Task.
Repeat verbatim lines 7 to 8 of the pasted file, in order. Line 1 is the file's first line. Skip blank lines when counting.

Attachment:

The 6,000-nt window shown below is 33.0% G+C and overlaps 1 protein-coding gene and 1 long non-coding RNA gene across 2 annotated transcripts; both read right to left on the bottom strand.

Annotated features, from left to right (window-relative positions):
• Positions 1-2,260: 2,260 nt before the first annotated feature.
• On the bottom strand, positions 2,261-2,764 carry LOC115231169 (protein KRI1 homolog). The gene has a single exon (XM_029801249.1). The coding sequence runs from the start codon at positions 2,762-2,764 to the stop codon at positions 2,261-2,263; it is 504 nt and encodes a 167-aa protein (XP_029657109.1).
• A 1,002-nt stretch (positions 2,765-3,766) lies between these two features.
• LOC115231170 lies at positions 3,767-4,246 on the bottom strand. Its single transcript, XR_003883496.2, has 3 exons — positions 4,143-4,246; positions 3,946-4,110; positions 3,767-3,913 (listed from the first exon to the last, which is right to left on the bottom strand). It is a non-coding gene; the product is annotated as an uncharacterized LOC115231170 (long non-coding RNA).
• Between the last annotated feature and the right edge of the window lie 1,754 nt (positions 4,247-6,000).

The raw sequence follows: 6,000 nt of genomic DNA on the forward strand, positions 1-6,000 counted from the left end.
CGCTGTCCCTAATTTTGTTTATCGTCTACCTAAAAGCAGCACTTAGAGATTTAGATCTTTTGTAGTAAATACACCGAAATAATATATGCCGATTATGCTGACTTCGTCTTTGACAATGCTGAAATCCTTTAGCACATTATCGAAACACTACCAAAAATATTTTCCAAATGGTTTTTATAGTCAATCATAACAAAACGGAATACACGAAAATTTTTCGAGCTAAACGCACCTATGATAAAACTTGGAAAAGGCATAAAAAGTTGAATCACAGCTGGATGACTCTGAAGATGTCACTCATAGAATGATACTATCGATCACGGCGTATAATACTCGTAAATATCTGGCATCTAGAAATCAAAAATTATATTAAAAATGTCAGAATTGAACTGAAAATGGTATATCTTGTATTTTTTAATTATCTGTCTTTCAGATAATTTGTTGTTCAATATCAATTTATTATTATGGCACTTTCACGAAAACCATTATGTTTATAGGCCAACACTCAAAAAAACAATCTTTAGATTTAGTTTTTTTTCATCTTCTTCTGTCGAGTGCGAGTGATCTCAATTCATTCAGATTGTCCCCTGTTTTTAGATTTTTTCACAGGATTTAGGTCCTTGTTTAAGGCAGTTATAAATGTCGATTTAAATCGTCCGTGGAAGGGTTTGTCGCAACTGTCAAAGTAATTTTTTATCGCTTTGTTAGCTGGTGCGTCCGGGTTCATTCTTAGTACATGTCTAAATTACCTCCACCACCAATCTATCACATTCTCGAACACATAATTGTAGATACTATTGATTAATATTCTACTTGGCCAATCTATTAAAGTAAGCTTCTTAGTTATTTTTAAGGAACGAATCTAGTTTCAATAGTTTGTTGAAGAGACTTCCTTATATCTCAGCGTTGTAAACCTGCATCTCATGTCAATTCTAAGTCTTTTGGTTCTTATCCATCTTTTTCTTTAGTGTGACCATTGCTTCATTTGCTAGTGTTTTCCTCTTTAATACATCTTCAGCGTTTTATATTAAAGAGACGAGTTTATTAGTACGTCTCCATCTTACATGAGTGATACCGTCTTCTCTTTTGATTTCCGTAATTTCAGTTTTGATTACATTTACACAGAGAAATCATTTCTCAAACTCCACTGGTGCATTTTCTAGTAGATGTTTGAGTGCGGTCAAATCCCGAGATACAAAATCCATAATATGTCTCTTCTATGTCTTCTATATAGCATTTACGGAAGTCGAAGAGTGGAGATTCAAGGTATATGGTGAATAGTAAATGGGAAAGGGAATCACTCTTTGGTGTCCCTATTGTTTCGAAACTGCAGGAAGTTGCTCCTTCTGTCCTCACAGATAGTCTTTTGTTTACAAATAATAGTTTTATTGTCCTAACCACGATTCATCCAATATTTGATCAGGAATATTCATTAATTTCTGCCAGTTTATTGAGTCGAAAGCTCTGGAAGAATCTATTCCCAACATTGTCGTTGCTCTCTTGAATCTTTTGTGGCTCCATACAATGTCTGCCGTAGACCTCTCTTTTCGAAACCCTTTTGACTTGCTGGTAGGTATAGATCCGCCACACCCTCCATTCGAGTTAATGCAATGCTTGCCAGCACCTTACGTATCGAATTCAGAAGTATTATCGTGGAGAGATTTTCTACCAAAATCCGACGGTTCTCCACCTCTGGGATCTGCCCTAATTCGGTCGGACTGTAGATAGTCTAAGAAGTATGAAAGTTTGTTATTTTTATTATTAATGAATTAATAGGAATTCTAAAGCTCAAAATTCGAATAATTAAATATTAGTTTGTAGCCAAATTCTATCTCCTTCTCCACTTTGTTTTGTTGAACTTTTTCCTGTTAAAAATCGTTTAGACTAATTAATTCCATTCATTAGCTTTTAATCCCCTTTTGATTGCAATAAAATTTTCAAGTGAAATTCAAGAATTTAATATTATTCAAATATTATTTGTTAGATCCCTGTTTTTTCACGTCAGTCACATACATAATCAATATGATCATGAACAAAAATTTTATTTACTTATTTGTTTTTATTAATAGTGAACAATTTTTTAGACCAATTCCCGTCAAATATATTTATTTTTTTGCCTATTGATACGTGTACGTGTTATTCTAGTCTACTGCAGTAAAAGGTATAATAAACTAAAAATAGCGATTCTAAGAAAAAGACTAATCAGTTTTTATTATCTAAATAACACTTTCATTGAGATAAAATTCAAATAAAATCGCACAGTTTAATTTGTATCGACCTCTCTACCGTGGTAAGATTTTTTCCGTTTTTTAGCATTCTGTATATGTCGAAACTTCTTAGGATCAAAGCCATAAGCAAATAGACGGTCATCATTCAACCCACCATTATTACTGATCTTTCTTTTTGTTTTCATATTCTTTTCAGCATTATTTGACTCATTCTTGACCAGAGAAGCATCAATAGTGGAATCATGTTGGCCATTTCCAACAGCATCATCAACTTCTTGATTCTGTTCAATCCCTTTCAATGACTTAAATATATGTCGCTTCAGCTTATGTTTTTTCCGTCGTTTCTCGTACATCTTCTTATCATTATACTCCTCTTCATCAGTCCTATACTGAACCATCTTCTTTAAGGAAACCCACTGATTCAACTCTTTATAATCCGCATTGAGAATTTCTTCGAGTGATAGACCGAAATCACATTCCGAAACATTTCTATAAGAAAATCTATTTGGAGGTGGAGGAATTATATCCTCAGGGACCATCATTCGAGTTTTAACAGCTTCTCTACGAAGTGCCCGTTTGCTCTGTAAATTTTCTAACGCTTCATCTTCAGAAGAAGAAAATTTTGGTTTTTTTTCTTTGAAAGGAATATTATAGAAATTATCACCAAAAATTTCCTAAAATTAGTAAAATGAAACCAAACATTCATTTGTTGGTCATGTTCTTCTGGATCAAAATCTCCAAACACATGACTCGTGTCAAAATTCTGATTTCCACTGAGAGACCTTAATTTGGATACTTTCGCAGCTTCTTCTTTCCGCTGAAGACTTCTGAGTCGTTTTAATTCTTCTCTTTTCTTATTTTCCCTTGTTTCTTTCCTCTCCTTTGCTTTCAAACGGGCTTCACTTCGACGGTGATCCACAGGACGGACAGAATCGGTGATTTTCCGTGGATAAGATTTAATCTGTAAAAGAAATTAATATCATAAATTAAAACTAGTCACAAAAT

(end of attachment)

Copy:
• Between the last annotated feature and the right edge of the window lie 1,754 nt (positions 4,247-6,000).

The raw sequence follows: 6,000 nt of genomic DNA on the forward strand, positions 1-6,000 counted from the left end.